A Simple Plot

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Recently I picked up a gruesome looking paperback in a used bookstore.  Sporting yellowed pages, a splitting spine and the most nausea inducting color palette, it’s surprising that I picked it up at all.  But after checking the copyright date, 1930, and reading the short synopsis on the back, I decided to dig deep and pay the twenty – five cents anyway.

I love a good mystery and this one seemed to have a lot of those old-fashioned elements such as an isolated location, a clueless crime and an amateur, gentleman sleuth.  Perfect, I thought, for a quick read on a lazy Sunday afternoon.

My dismissal of the book, The Mystery at Huntings End, as Christie-Wanna-Be- Sunday-Afternoon- Fluff-Stuff, was short-lived.

Now let me tell you why……

**NOTE**- I have not finished this book, so my good opinion could change.  If that is the case I will let you know.  If you have read this book—DON’T YOU DARE TELL ME ANYTHING!!!  DON’T YOU DARE!

The plot is brilliant!  So stunningly simple and complex at the same time I had to stop reading and make my husband stop his reading, so I could tell him about it. Let me know if you agree…

Five years prior to the opening of the story, a group of wealthy hunters(both men and women) stayed overnight in an isolated hunting lodge.  In the dead of night a man was shot once through the heart. Bang!  No murder weapon or murderer is every found.

Now the daughter of the victim has reassembled the group in the same lodge, exactly five years to the day.  A blizzard conveniently arrives to prevent them from leaving, of course!( I love it when the weather just happens to cooperate!) But the daughter has invited two others, two strangers, to the group. One of them is our gentleman detective, Mr. O’Leary, and the guest/suspects  have no idea he is a detective, and the other guest is our narrator, nurse Sarah Keate, who was actually hired to take care of the mean old Aunt Lucy, a wheelchair bound wacko who loves to shriek out little bits of wisdom like, “There is evil here!!!  E-V-I-L!” ,before she binge eats in her room. Love Aunt Lucy!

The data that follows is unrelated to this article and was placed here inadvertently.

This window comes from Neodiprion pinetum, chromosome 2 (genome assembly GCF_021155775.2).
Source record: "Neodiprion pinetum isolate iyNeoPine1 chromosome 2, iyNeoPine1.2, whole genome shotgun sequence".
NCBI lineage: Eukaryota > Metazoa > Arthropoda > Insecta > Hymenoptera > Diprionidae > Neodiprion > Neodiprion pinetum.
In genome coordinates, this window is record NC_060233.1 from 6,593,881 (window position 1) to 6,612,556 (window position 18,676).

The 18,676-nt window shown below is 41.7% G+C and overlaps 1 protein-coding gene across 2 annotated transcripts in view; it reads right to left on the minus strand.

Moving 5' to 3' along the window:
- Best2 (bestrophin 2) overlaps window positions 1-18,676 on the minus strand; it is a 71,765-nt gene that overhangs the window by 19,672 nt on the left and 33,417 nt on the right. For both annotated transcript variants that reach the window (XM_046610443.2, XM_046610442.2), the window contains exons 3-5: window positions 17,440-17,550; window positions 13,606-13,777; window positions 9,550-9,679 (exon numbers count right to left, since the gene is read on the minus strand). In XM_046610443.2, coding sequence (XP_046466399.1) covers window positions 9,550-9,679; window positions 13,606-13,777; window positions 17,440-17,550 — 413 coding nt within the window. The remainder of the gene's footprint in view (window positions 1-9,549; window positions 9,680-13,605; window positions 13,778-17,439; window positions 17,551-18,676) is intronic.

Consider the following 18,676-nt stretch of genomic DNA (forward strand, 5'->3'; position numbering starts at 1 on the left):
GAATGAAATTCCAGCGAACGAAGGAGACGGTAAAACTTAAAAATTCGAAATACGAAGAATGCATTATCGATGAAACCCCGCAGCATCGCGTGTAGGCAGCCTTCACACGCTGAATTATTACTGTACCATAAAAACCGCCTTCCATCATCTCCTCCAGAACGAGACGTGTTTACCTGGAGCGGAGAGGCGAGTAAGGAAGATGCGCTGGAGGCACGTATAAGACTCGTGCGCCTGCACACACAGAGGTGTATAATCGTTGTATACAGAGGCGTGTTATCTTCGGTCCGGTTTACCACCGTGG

But wait, there’s more!!!!

Mr. O’Leary wants to know why the daughter even cares at this point to find out who committed the crime.  It was five years ago and many crimes go unsolved and Matil(the daughter) is super rich, so it seems like she could at least go shopping in Paris to ease her mind.  Then Matil reveals this….she is in love with someone who was in the original group and the other person doesn’t know AND she is not going to tell Mr. O’Leary who it is, just in case the person turns out to be the one who killed Daddy. (I’m going to guess it’s a man.  We haven’t been told yet, but I’d been surprised if in 1930 the author was that progressive.)

Brilliant!!!

I love this plot!  It’s just so….so….clean!  So perfectly simple and complex! It’s like a beautiful piece of architecture of which each piece supports the whole in an elegant way.

And yet it gets even better….

The author, Mignon G. Eberhart, has chosen to tell her story through the eyes of the one true bystander, Nurse Sarah Keate, the only member of the group who has no stake in the game at all.  She doesn’t know these people, she doesn’t care about these people and that is also brilliant!  Sarah is an observer, nothing more and nothing less.

Last night we had our second murder.  It was the same as the first, one shot through the heart in the middle of the night, in the same room where the first murder took place….

I’ll keep you updated…..

 

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